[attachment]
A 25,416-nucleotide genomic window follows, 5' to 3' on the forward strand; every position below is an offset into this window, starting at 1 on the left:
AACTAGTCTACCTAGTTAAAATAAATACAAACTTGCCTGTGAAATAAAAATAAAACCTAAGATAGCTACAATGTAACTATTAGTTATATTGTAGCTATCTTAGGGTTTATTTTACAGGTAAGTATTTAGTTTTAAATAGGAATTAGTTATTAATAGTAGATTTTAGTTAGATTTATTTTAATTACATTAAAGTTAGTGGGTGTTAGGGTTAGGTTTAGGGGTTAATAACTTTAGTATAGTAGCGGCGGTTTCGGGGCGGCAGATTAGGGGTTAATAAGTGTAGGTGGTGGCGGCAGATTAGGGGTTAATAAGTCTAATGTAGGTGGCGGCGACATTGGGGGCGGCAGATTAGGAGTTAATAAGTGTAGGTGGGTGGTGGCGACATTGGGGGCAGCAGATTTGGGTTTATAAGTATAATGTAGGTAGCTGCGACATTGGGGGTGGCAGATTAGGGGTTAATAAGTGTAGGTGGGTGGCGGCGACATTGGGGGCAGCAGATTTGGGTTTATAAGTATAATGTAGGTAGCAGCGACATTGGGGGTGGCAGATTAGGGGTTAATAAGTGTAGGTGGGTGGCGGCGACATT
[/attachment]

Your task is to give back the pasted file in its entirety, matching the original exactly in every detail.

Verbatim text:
A 25,416-nucleotide genomic window follows, 5' to 3' on the forward strand; every position below is an offset into this window, starting at 1 on the left:
AACTAGTCTACCTAGTTAAAATAAATACAAACTTGCCTGTGAAATAAAAATAAAACCTAAGATAGCTACAATGTAACTATTAGTTATATTGTAGCTATCTTAGGGTTTATTTTACAGGTAAGTATTTAGTTTTAAATAGGAATTAGTTATTAATAGTAGATTTTAGTTAGATTTATTTTAATTACATTAAAGTTAGTGGGTGTTAGGGTTAGGTTTAGGGGTTAATAACTTTAGTATAGTAGCGGCGGTTTCGGGGCGGCAGATTAGGGGTTAATAAGTGTAGGTGGTGGCGGCAGATTAGGGGTTAATAAGTCTAATGTAGGTGGCGGCGACATTGGGGGCGGCAGATTAGGAGTTAATAAGTGTAGGTGGGTGGTGGCGACATTGGGGGCAGCAGATTTGGGTTTATAAGTATAATGTAGGTAGCTGCGACATTGGGGGTGGCAGATTAGGGGTTAATAAGTGTAGGTGGGTGGCGGCGACATTGGGGGCAGCAGATTTGGGTTTATAAGTATAATGTAGGTAGCAGCGACATTGGGGGTGGCAGATTAGGGGTTAATAAGTGTAGGTGGGTGGCGGCGACATT